UK & Ireland’s Euro 2028 bid drops Old Trafford

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Old Trafford has not been included among the 10 venues proposed in the UK & Ireland’s final bid to host UEFA Euro 2028.

Organisers have submitted a plan featuring venues in nine cities across England, Ireland, Northern Ireland, Scotland and Wales. These include Wembley Stadium and Tottenham Hotspur Stadium in London, Cardiff’s Principality Stadium, Dublin’s Aviva Stadium, Casement Park in Belfast, and Glasgow’s Hampden Park.

The English cities of Manchester, Liverpool, Newcastle and Birmingham will also host games. Organisers have selected Manchester City’s Etihad Stadium and Everton’s under-construction new stadium in Liverpool as the venues in those two cities.

Old Trafford, West Ham’s London Stadium, Sunderland’s Stadium of Light and Dublin’s Croke Park have been omitted from the 14-venue long-list that was unveiled last November. Liverpool’s Anfield was not included as its pitch dimensions do not meet UEFA requirements.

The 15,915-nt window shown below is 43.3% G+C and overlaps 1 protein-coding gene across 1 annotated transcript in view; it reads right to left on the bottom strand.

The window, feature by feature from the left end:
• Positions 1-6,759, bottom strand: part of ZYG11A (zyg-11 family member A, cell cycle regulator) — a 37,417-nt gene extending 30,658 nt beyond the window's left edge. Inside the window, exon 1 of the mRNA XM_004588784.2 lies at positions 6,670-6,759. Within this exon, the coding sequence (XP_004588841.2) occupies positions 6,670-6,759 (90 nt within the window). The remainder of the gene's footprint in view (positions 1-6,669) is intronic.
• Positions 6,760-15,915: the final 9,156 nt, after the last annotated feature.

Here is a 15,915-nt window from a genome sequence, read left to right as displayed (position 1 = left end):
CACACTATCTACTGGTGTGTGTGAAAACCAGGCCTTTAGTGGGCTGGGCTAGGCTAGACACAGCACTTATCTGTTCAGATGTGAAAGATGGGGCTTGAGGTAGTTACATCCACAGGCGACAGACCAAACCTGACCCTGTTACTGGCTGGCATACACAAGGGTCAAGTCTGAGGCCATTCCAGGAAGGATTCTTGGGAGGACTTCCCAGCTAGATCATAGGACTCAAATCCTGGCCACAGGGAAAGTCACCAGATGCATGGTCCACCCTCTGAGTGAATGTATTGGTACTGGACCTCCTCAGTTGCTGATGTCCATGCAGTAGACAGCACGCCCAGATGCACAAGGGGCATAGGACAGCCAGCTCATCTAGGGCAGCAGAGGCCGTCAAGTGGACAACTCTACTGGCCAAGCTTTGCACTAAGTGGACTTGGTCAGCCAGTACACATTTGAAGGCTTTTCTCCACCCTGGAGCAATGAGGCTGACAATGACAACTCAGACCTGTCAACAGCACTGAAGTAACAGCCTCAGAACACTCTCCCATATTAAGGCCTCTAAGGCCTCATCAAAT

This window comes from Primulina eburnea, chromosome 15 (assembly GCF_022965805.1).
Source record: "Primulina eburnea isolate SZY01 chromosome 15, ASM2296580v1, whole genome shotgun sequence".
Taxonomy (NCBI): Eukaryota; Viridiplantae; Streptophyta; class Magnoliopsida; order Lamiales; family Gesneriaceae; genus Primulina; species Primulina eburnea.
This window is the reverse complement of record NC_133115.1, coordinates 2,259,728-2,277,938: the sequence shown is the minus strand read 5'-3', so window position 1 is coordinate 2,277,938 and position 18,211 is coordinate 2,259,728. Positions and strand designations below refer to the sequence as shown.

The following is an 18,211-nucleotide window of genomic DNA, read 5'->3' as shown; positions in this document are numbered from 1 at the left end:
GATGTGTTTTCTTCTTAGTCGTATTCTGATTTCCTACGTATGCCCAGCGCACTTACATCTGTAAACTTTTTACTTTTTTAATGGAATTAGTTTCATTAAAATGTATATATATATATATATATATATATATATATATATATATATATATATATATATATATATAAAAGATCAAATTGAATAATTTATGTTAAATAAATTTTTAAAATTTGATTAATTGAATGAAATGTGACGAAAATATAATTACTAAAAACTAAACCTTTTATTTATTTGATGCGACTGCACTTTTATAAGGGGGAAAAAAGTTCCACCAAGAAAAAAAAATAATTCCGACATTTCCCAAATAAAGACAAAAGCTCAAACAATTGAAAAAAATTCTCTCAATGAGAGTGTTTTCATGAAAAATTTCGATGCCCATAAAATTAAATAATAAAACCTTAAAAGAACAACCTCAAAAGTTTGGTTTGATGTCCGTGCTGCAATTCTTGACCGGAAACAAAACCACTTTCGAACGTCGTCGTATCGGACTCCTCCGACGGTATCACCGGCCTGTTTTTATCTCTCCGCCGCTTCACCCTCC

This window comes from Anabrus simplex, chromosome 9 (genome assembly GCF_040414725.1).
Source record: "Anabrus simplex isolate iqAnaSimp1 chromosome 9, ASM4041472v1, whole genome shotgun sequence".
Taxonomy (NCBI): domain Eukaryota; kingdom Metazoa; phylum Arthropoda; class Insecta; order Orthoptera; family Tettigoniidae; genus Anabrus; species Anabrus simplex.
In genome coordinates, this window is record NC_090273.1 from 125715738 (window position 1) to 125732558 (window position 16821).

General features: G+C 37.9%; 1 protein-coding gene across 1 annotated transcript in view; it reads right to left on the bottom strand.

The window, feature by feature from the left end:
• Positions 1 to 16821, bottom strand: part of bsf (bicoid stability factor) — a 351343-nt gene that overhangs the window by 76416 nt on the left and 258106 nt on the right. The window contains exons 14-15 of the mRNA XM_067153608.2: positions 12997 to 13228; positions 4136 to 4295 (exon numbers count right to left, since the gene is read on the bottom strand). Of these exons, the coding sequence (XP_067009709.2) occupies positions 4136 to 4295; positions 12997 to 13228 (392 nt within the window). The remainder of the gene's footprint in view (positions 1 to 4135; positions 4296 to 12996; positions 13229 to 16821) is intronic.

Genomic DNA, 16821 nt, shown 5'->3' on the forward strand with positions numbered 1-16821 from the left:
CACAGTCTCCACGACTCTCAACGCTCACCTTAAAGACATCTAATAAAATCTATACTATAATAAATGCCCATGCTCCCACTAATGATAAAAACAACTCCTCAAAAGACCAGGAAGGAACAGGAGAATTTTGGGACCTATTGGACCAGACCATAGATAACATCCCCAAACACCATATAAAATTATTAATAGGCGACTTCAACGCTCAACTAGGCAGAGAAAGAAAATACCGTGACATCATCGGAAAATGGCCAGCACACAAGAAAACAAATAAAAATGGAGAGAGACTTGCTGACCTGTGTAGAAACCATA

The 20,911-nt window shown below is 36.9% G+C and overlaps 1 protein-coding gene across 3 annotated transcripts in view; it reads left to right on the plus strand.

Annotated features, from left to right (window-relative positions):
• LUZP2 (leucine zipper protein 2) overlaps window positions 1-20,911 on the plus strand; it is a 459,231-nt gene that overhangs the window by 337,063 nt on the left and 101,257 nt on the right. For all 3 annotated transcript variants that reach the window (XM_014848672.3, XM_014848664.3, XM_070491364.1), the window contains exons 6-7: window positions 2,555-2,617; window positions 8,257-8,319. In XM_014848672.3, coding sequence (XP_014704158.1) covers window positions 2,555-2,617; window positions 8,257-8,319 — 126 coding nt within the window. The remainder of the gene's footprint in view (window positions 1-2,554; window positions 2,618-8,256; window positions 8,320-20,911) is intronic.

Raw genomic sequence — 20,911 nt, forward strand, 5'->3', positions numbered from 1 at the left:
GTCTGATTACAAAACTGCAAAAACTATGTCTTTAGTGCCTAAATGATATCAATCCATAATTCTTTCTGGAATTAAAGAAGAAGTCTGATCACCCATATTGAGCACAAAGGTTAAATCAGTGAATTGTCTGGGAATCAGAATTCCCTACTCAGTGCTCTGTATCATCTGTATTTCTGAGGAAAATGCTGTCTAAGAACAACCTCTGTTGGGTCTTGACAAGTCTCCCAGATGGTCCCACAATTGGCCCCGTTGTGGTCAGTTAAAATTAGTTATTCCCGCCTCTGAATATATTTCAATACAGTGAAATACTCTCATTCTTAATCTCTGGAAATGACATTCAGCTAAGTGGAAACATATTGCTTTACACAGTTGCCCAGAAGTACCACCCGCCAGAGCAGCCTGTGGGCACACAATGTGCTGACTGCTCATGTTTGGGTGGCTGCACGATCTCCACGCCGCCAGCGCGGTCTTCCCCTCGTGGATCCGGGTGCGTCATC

The UK & Ireland and Turkey are the only two contenders to host Euro 2028, with a decision scheduled to be made in October 2023. At the same time, UEFA will choose between Turkey and Italy to host Euro 2032.

“The bid is a detailed plan that shows how our nations are collaborating to stage an historic football festival for all of Europe and take the tournament to new heights,” UK & Ireland organisers said in a statement.

“High-capacity, world-famous football grounds and state-of-the-art new venues will provide the platform for the biggest and most commercially successful UEFA EURO ever – making us a low risk, high reward host.”

According to the UK & Ireland bid, almost three million tournament tickets will be available, which is more than any previous European Championships. The average stadia capacity of 58,000 means more fans than ever before will attend matches.

Wembley’s capacity of 90,652 makes it the largest stadium included, while Belfast’s Casement Park, the home ground of the Antrim football and hurling teams, holds just 34,500.

Bid chiefs added that a compact and connected transport plan means more than 80% of ticket holders able to travel to matches by public transport, while the proposed match schedule will be created to reduce emissions.

Turkey has been unsuccessful on its previous five bids to host the Euro finals – 2008, 2012, 2016, 2020 and 2024. It has applied to host both the 2028 and 2032 tournaments, with Italy its only rival for the latter.

In November 2022, Italy presented the preliminary bid dossier with the 11 cities that should be involved in the organisation – Rome, Milan, Naples, Turin, Palermo, Genoa, Bologna, Florence, Bari, Cagliari and Verona.